The US Postal Service is slowing mail delivery and hiking prices

Americans who are already feeling the cost-cutting measures by the US Postal Services may notice additional changes to their mail today (Oct. 1). This is when the USPS will begin service changes that will slow down delivery. The USPS will also start imposing a holiday surcharge on all parcel returns and priority mail starting Oct. 3.
What will happen to me?

Standard service changes are applicable to regular mail, first-class, and periodicals like newspapers and magazines. If the mail is traveling beyond your area, delivery may take up to two additional days according to the USPS. Unlike in the past, first-class mail could be delivered anywhere within the country in three days. Now it can take up to five.

This slowdown is due to the USPS' decision to reduce its reliance on air transport in order to save money. According to the USPS, 43% of regular mail which was previously transported by planes will now be moved across the country via rail and truck.

The Postal Service will also slow down delivery and increase prices starting October 3. The holiday season surcharge will be in effect until Dec. 26th and can range from 30 cents up to $5, depending on the size of the package.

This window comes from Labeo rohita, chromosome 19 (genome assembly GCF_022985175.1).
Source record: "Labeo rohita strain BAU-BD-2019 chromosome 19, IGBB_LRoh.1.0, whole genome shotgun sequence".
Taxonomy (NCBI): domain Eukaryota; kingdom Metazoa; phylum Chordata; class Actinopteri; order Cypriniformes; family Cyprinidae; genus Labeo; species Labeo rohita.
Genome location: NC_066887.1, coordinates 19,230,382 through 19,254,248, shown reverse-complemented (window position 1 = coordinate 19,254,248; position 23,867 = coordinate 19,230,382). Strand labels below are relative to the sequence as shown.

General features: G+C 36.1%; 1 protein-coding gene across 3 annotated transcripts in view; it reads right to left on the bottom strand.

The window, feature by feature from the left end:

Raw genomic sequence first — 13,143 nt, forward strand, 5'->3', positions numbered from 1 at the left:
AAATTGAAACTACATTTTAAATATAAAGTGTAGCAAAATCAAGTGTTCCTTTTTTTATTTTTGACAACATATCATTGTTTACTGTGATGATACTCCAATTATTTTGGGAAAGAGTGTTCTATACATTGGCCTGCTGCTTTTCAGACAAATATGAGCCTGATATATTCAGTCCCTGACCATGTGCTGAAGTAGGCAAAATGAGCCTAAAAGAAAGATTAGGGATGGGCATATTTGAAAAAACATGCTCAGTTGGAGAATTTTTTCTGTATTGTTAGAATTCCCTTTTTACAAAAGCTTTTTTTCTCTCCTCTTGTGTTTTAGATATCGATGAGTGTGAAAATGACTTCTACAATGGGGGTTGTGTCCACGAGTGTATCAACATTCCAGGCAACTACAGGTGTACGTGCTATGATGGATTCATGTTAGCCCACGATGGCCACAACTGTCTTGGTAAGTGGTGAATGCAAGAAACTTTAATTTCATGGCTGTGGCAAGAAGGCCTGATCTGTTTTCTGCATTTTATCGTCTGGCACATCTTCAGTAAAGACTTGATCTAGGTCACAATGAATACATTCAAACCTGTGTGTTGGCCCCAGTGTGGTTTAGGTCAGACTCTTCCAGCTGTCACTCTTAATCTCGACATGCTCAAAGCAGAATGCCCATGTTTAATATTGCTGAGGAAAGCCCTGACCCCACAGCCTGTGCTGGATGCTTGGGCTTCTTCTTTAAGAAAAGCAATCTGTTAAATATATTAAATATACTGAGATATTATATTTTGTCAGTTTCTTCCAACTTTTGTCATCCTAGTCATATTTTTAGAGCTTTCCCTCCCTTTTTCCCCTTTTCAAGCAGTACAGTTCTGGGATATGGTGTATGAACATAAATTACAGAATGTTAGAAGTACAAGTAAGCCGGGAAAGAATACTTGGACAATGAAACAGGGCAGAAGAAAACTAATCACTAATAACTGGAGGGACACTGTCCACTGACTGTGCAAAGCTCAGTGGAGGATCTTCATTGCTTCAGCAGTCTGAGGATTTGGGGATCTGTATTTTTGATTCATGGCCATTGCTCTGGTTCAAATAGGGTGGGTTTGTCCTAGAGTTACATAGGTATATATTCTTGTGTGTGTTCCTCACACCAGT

The latest surcharge is only one of a series price increases that the USPS has instituted under Louis DeJoys, postmaster general. In August, the federal agency increased the price of stamps by 55 cents to 58cs and raised regular mail prices 6.8%.

Why did this decision be made?

As Americans send less mail, the USPS has been in financial difficulties for many years. Between 2007 and 2020, the agency suffered losses of $87billion and accrued $188 in unfunded liabilities.

Trump appointed DeJoy to the Postal Service Board of Governors last May. He has proposed a 10-year plan that will make up the difference by raising prices and cutting costs. Also, Congress would repeal the mandate that the agency pay for healthcare costs for employees before retirement. To address financial problems, the agency has cut employee salaries before. Further cutting benefits could make it less attractive to a profession once considered reliable.

Despite the fact that DeJoys efforts have already been rebuffed by Democrats in Congress, the agency continues to make changes that don't require approval from Washington lawmakers. These changes will likely make mail delivery more expensive and slower for many Americans over the next few months.